(উদাহরনটি বিলেফিল্ড ইউনিভার্সিটির আলোকে লেখা এবং অধিকাংশ তাদের ওয়েবসাইট থেকে নেয়া।)
If your spouse and family members accompany you to Bielefeld, they also have to go through a set of formalities, such as applying for a visa. Please take care of a visa for your family as early as possible.
- Family reunion, Students’ visas etc. (Long-term visas, to stay in Germany for more than 90 days)
- জার্মান এমব্যাসি ঢাকা ওয়েবসাইটে বিস্তারিত সবকিছু পাবেন।
- There are special regulations for family reunion and students’ visas. Please see the respective leaflet:
German migration and residence laws grant international scholars the fundamental right to bring their marriage partners and unmarried minors with them or to send for them to join them. However, if you are a citizen of a country that does not belong to the EU or the EEA, you must provide proof that there is sufficient living space for them in Germany and that the family is financially self-supporting. This generally requires written confirmation from the host university or institute in Germany.
For family members accompanying you or intending to join you later, you will require
- for your husband or wife: the original marriage certificate with a certified German translation unless the original is an international document
- for your children: the original birth certificate with a certified German translation unless the original is an international document
- a copy of the letter confirming your scholarship or your work contract
If the application is not made jointly, a family member will also require a copy of the international scholar’s passport containing her or his valid residence permit.
If members of your family accompany you to Germany or join you later, they should in any case bring certified translations of marriage and birth certificates of confirmable authenticity. They will need these in Germany in order to convert visas into long-term residence permits.
Whether your spouse will be allowed to work in Germany depends on your own status.
If you get a regular visa and residence permit that enables you to work at Bielefeld University as academic staff (§18), it will be rather difficult if not totally impossible for your spouse to work in Germany unless he/she finds a job in academia as well. Your spouse will not get an overall work permit, but has to present a specific job offer to the immigration office. For all jobs outside academia there is a preference for German citizens which will be checked by the Federal Labour Agency. Taking into account the current situation on the labour market the probability not to find a German citizen willing to take this job is extremely low. However, after three years in Germany your spouse will be able to apply for an overall work permit.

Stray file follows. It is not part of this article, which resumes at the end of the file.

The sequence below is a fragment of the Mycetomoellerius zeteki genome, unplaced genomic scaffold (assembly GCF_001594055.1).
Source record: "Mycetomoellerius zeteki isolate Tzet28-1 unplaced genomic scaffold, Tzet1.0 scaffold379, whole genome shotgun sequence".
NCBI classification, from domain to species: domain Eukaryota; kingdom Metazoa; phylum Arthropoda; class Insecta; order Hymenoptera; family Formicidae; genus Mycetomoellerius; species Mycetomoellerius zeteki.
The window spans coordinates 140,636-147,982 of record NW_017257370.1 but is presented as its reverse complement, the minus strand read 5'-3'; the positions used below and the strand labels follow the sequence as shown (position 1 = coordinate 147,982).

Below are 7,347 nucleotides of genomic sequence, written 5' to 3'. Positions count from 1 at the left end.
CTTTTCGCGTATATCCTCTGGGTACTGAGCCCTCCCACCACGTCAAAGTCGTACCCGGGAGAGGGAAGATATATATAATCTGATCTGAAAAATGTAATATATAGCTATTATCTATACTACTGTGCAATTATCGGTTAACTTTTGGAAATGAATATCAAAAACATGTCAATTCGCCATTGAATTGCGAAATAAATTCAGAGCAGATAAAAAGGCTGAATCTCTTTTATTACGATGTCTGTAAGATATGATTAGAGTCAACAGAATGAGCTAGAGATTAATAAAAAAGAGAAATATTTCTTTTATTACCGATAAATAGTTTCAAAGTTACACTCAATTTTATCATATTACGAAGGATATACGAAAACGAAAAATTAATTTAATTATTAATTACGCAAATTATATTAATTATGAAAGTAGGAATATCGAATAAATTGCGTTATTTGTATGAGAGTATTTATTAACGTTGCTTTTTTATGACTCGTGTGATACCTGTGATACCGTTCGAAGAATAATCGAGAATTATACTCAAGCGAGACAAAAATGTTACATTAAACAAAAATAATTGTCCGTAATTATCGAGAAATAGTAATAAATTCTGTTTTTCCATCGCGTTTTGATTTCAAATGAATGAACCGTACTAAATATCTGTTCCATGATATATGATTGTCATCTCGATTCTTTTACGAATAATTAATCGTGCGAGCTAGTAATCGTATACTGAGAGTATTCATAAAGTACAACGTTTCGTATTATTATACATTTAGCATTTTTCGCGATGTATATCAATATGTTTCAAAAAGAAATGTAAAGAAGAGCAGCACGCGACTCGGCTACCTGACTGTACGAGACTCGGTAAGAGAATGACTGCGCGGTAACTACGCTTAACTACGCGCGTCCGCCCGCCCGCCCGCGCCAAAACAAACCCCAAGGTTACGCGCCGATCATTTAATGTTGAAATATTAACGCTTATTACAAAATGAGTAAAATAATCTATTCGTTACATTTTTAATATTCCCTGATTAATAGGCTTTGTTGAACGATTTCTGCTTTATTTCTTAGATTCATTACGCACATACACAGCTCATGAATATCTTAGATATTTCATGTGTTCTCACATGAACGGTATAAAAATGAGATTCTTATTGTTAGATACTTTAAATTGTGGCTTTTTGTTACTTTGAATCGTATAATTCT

If you get a visa or residence permit for the purpose of research (§20) and you have concluded a hosting agreement with Bielefeld University, the situation is significantly better for your spouse. Also in this case he/she will not receive an overall work permit, but at least the preference for German citizens is no longer effective. That means that when presenting a concrete job offer at the immigration office, your spouse will most probably get a work permit for this particular job. Please approach the International Office to inquire whether you fulfil the conditions to conclude a hosting agreement as “researcher” with Bielefeld University.
In the case that you are recognised as a highly skilled person (please note that not all scholars are recognised as such) and will thus hold a permanent residence permit (§19), also your spouse will enjoy the unlimited access to the labour market.
In all of the cases, it is important that your spouse mentions his/her wish to work already during the visa application process.
You can obtain up-to-date and detailed information on this from the Employment Office(Agentur für Arbeit), the Foreigners’ Registration Office (Ausländerbehörde) at your place of residence in Germany, and under:
- Euraxess – Researchers in Motion
- Eures – The European Job Mobility Portal
- Eures – Living and Working: Germany
- Federal Foreign Office